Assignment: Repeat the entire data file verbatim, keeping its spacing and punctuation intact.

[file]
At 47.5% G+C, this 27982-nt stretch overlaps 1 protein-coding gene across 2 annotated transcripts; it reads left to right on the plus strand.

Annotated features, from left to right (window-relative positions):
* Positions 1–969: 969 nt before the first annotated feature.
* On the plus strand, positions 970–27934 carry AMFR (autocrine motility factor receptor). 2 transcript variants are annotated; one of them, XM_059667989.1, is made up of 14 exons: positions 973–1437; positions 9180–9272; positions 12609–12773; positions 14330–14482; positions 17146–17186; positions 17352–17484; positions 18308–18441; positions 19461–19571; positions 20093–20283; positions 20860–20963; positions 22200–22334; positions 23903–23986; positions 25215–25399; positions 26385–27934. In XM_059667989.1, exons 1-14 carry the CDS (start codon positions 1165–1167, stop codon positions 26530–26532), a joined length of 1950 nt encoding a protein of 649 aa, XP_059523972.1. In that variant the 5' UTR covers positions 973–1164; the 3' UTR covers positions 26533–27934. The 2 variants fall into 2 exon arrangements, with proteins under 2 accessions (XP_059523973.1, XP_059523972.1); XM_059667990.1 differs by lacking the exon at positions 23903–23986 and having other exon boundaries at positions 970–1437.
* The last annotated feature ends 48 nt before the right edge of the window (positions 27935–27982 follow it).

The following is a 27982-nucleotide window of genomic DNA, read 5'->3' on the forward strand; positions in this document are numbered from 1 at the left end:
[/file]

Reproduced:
At 47.5% G+C, this 27982-nt stretch overlaps 1 protein-coding gene across 2 annotated transcripts; it reads left to right on the plus strand.

Annotated features, from left to right (window-relative positions):
* Positions 1–969: 969 nt before the first annotated feature.
* On the plus strand, positions 970–27934 carry AMFR (autocrine motility factor receptor). 2 transcript variants are annotated; one of them, XM_059667989.1, is made up of 14 exons: positions 973–1437; positions 9180–9272; positions 12609–12773; positions 14330–14482; positions 17146–17186; positions 17352–17484; positions 18308–18441; positions 19461–19571; positions 20093–20283; positions 20860–20963; positions 22200–22334; positions 23903–23986; positions 25215–25399; positions 26385–27934. In XM_059667989.1, exons 1-14 carry the CDS (start codon positions 1165–1167, stop codon positions 26530–26532), a joined length of 1950 nt encoding a protein of 649 aa, XP_059523972.1. In that variant the 5' UTR covers positions 973–1164; the 3' UTR covers positions 26533–27934. The 2 variants fall into 2 exon arrangements, with proteins under 2 accessions (XP_059523973.1, XP_059523972.1); XM_059667990.1 differs by lacking the exon at positions 23903–23986 and having other exon boundaries at positions 970–1437.
* The last annotated feature ends 48 nt before the right edge of the window (positions 27935–27982 follow it).

The following is a 27982-nucleotide window of genomic DNA, read 5'->3' on the forward strand; positions in this document are numbered from 1 at the left end: